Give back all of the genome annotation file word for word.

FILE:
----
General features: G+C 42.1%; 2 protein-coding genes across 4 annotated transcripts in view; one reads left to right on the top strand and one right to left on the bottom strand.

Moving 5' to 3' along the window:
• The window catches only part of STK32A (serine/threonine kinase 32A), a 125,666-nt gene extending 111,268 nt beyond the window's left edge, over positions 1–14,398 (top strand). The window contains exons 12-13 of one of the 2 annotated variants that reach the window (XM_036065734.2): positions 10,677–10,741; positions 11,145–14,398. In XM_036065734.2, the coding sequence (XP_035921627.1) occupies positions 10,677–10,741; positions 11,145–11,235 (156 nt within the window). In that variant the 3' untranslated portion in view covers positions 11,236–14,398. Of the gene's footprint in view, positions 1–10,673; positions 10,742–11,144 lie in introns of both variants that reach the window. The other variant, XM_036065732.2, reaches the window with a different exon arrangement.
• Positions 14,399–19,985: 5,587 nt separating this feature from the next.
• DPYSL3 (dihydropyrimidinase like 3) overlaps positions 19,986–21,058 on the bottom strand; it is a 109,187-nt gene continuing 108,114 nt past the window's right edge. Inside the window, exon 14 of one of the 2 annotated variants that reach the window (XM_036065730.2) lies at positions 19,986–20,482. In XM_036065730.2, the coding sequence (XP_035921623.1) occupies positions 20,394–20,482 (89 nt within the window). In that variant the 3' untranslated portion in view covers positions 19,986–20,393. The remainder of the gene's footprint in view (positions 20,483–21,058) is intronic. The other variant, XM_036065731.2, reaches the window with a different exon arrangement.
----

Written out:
General features: G+C 42.1%; 2 protein-coding genes across 4 annotated transcripts in view; one reads left to right on the top strand and one right to left on the bottom strand.

Moving 5' to 3' along the window:
• The window catches only part of STK32A (serine/threonine kinase 32A), a 125,666-nt gene extending 111,268 nt beyond the window's left edge, over positions 1–14,398 (top strand). The window contains exons 12-13 of one of the 2 annotated variants that reach the window (XM_036065734.2): positions 10,677–10,741; positions 11,145–14,398. In XM_036065734.2, the coding sequence (XP_035921627.1) occupies positions 10,677–10,741; positions 11,145–11,235 (156 nt within the window). In that variant the 3' untranslated portion in view covers positions 11,236–14,398. Of the gene's footprint in view, positions 1–10,673; positions 10,742–11,144 lie in introns of both variants that reach the window. The other variant, XM_036065732.2, reaches the window with a different exon arrangement.
• Positions 14,399–19,985: 5,587 nt separating this feature from the next.
• DPYSL3 (dihydropyrimidinase like 3) overlaps positions 19,986–21,058 on the bottom strand; it is a 109,187-nt gene continuing 108,114 nt past the window's right edge. Inside the window, exon 14 of one of the 2 annotated variants that reach the window (XM_036065730.2) lies at positions 19,986–20,482. In XM_036065730.2, the coding sequence (XP_035921623.1) occupies positions 20,394–20,482 (89 nt within the window). In that variant the 3' untranslated portion in view covers positions 19,986–20,393. The remainder of the gene's footprint in view (positions 20,483–21,058) is intronic. The other variant, XM_036065731.2, reaches the window with a different exon arrangement.